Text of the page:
LifeArc spends Keytruda cash on R&D ignored by pharma
Medical research charity LifeArc is to spend up to half a billion pounds in royalties earned from cancer blockbuster Keytruda, to fund cutting edge R&D that big pharma considers too risky.
Formerly known as MRC Technology, the newly rebranded LifeArc helped to develop Merck & Co’s blockbuster Keytruda (pembrolizumab) more than a decade ago.
The charity told Bloomberg that the funds earned through a royalty deal will be spent on “scientifically important riskier opportunities that would otherwise be passed up by pharma companies, where research is driven by profit.”
Areas of research will include personalised cancer drugs, neuroscience and antimicrobials to combat resistance to antibiotics.
The charity said the money will be allocated by setting up ‘Communities for Impact’- networks that bring together the best partners to drive medical innovation in specific therapeutic and diagnostic areas.
LifeArc has also established two new funds to progress medical science, and these are worth a combined £30 million over four years.
The Philanthropic Fund will provide grants to support academic research funded by other medical research charities and organisations, while the Seed Fund will invest in early stage therapeutics and biological research.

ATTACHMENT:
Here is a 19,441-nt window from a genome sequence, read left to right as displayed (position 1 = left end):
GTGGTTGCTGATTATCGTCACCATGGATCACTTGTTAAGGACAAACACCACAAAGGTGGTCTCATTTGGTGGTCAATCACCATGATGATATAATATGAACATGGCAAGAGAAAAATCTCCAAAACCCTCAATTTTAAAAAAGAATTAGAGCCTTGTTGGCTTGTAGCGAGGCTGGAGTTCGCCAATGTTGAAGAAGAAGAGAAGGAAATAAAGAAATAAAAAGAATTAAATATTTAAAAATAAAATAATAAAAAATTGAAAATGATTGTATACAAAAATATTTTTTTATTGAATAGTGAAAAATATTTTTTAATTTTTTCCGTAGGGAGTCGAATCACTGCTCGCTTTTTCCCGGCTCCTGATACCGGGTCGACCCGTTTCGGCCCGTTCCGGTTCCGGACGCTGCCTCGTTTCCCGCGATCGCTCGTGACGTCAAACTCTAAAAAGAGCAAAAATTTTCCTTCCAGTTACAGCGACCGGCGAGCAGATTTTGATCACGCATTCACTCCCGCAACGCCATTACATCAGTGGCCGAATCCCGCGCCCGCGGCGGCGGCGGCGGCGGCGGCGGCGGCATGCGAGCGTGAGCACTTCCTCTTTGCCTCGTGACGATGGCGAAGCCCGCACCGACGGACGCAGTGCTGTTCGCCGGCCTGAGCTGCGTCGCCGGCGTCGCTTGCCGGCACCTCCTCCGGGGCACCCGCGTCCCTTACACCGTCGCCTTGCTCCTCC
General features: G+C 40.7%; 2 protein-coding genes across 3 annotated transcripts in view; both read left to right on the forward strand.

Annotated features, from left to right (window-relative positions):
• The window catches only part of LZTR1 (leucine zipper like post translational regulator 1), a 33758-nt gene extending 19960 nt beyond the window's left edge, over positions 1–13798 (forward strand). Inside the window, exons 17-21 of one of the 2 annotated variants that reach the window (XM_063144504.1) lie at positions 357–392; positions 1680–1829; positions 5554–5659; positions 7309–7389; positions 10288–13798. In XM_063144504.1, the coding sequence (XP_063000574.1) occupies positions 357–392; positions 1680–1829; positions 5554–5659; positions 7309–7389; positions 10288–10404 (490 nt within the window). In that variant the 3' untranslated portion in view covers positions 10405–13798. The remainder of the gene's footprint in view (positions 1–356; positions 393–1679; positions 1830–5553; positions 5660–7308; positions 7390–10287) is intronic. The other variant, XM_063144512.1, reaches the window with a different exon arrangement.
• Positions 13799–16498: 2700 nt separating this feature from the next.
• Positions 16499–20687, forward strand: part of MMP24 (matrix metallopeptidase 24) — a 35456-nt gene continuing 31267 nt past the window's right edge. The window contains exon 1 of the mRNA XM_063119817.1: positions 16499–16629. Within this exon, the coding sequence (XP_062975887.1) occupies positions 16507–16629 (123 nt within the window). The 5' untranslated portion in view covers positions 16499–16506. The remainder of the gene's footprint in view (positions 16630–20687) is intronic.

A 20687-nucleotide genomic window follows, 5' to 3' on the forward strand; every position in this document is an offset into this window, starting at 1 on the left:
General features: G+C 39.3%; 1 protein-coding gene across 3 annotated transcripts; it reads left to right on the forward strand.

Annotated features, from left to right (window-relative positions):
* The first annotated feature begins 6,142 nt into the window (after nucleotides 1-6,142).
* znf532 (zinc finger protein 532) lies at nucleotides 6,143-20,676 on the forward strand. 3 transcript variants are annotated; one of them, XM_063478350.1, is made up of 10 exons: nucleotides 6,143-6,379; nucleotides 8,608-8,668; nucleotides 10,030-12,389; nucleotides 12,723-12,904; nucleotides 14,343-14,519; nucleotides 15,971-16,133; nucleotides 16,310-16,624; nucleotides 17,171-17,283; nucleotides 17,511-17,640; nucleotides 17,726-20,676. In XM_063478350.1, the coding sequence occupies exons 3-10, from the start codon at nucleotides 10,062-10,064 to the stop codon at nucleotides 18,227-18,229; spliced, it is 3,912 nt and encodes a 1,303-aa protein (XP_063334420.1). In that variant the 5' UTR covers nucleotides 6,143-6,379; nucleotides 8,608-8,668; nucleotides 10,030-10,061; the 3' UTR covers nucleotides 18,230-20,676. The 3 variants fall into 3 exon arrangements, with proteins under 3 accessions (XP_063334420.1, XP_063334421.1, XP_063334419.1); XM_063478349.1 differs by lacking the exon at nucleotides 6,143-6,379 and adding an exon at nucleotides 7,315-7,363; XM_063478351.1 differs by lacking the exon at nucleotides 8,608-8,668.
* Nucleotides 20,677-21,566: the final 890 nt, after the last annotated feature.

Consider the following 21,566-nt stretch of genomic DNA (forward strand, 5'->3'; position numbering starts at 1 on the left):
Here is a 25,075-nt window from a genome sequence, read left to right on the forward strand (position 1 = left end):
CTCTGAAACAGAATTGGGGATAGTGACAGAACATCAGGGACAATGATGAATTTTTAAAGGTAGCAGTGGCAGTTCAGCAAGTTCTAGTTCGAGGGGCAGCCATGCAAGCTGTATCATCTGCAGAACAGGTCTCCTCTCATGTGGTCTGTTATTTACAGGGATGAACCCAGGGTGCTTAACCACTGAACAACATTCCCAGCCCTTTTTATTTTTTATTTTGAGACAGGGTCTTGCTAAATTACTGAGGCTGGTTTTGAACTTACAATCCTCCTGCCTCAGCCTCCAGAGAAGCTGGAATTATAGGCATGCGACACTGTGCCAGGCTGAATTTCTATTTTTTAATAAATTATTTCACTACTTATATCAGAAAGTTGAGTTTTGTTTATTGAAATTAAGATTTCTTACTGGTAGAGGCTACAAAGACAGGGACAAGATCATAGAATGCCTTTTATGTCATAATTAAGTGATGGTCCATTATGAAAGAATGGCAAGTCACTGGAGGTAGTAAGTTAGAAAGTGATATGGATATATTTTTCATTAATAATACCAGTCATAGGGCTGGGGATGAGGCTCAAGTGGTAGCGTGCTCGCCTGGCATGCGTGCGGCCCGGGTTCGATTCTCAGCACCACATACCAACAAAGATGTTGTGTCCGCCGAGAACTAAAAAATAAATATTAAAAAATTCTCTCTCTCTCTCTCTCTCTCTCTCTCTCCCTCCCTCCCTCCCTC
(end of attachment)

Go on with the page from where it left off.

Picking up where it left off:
LifeArc noted that its work has already helped to develop treatments for patients suffering from cancer, rheumatoid arthritis, multiple sclerosis and Crohn’s disease, as well as an improved test for antibiotic resistance.
To accommodate the increase in new projects it progresses through its labs, LifeArc recently moved into state-of-the-art facilities in Stevenage and Edinburgh.
The Stevenage site hosts around 80 scientists working on antibody and small molecule research, while £10 million is being invested to create a centre of excellence for diagnostic development in Edinburgh.
[caption id="attachment_28949" align="alignnone" width="80"] Dr John Stageman[/caption]
Dr John Stageman, chairman of LifeArc, said: “The funds build on our history of identifying and supporting early stage scientific discoveries and will form part of the overall life science funding ecosystem to ensure a continuous pipeline of new treatments and diagnostics become available to patients.”
Earlier this week, the charity forged a partnership with molecular diagnostics company Biocartis to develop a liquid biopsy test for breast cancer.